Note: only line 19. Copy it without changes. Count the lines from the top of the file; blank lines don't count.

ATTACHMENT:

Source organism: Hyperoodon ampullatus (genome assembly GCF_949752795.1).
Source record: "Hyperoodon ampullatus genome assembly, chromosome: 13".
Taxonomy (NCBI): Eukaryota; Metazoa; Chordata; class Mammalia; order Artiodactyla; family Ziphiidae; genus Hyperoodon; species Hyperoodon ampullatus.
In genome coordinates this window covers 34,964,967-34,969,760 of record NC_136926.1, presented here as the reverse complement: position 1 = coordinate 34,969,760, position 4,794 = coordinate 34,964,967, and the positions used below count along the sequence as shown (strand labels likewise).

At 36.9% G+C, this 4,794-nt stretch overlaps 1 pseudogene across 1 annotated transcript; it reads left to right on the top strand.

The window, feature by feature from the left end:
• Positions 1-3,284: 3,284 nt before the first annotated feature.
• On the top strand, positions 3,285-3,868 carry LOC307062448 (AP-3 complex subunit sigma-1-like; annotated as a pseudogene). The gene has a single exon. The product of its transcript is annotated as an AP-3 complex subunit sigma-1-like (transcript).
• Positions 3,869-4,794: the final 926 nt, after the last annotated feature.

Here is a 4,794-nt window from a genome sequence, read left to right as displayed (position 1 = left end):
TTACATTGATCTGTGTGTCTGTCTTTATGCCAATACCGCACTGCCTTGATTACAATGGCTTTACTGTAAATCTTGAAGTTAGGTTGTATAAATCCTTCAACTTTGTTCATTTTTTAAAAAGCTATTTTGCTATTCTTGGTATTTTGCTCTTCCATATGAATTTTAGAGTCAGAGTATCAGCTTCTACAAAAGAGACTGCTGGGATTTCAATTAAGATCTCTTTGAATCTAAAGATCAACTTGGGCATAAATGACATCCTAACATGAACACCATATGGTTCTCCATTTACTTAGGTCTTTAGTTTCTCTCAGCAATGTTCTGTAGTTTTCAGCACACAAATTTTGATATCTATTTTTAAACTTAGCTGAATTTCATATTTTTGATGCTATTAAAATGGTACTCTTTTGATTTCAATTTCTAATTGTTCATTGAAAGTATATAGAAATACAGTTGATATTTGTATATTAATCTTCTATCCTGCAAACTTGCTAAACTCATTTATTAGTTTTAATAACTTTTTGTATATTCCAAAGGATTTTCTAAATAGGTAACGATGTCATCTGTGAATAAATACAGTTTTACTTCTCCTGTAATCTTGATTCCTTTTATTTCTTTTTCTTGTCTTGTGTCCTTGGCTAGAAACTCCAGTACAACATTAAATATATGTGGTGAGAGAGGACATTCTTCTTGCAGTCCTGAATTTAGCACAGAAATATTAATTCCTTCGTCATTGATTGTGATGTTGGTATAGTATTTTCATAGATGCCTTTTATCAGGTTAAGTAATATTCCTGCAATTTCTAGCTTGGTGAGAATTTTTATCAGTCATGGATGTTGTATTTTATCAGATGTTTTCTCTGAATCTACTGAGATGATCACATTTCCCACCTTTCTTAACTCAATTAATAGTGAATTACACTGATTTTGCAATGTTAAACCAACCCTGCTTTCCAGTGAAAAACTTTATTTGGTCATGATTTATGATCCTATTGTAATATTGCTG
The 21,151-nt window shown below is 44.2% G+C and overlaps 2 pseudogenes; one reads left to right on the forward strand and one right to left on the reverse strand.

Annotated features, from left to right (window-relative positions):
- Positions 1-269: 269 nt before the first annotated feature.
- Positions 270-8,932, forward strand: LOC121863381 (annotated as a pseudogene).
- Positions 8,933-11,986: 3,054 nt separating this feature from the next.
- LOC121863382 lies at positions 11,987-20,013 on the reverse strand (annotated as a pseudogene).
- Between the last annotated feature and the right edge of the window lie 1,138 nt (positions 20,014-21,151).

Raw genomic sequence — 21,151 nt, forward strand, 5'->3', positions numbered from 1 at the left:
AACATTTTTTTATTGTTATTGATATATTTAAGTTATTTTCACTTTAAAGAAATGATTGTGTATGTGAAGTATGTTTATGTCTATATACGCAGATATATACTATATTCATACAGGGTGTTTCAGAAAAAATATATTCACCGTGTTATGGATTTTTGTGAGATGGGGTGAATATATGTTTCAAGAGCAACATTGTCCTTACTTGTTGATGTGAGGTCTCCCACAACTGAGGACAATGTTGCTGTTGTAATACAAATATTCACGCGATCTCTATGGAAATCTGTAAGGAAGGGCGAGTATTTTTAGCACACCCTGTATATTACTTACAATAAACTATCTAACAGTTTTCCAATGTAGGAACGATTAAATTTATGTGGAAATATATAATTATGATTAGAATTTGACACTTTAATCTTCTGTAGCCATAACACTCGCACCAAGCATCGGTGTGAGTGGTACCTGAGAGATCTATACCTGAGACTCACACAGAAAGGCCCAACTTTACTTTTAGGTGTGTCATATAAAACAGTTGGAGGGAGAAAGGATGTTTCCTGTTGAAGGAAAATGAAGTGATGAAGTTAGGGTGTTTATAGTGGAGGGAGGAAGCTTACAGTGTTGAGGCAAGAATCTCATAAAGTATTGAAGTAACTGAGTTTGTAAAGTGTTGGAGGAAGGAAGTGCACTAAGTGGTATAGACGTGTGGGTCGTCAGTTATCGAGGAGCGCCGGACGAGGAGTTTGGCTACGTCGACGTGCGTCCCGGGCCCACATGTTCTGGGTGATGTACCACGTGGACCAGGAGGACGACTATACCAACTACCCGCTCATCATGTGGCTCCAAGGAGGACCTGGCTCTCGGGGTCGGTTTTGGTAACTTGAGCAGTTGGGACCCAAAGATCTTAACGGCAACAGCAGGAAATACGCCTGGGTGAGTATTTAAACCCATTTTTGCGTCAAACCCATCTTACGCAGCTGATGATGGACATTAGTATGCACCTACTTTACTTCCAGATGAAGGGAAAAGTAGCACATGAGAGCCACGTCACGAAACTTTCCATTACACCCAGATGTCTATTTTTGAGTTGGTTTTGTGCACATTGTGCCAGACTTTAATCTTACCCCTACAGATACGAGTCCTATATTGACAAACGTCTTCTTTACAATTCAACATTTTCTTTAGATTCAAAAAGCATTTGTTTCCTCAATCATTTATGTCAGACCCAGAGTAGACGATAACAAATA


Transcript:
Raw genomic sequence — 21,151 nt, forward strand, 5'->3', positions numbered from 1 at the left: